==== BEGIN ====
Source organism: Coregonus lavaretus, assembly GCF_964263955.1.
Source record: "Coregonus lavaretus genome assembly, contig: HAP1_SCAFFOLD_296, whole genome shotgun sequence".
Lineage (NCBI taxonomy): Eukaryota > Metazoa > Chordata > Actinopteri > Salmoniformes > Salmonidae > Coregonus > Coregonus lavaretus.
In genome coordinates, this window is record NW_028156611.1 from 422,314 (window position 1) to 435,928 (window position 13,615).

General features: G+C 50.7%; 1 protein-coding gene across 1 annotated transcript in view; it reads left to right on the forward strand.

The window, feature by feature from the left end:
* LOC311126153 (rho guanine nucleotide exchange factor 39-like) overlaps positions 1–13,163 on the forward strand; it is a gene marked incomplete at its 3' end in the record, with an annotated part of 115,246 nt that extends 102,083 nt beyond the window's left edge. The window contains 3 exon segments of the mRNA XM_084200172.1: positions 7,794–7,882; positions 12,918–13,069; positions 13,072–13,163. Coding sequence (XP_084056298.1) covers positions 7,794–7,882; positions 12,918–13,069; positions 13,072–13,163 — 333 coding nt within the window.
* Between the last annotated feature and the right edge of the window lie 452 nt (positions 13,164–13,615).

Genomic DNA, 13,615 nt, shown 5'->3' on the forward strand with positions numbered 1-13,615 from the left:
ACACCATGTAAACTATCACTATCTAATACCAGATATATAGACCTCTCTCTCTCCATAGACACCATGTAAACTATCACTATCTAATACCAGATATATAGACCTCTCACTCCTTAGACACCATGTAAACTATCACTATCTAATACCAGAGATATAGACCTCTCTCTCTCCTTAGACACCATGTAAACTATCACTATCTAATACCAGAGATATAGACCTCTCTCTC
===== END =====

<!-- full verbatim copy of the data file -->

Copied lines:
Source organism: Coregonus lavaretus, assembly GCF_964263955.1.
Source record: "Coregonus lavaretus genome assembly, contig: HAP1_SCAFFOLD_296, whole genome shotgun sequence".
Lineage (NCBI taxonomy): Eukaryota > Metazoa > Chordata > Actinopteri > Salmoniformes > Salmonidae > Coregonus > Coregonus lavaretus.
In genome coordinates, this window is record NW_028156611.1 from 422,314 (window position 1) to 435,928 (window position 13,615).

General features: G+C 50.7%; 1 protein-coding gene across 1 annotated transcript in view; it reads left to right on the forward strand.

The window, feature by feature from the left end:
* LOC311126153 (rho guanine nucleotide exchange factor 39-like) overlaps positions 1–13,163 on the forward strand; it is a gene marked incomplete at its 3' end in the record, with an annotated part of 115,246 nt that extends 102,083 nt beyond the window's left edge. The window contains 3 exon segments of the mRNA XM_084200172.1: positions 7,794–7,882; positions 12,918–13,069; positions 13,072–13,163. Coding sequence (XP_084056298.1) covers positions 7,794–7,882; positions 12,918–13,069; positions 13,072–13,163 — 333 coding nt within the window.
* Between the last annotated feature and the right edge of the window lie 452 nt (positions 13,164–13,615).

Genomic DNA, 13,615 nt, shown 5'->3' on the forward strand with positions numbered 1-13,615 from the left:
ACACCATGTAAACTATCACTATCTAATACCAGATATATAGACCTCTCTCTCTCCATAGACACCATGTAAACTATCACTATCTAATACCAGATATATAGACCTCTCACTCCTTAGACACCATGTAAACTATCACTATCTAATACCAGAGATATAGACCTCTCTCTCTCCTTAGACACCATGTAAACTATCACTATCTAATACCAGAGATATAGACCTCTCTCTC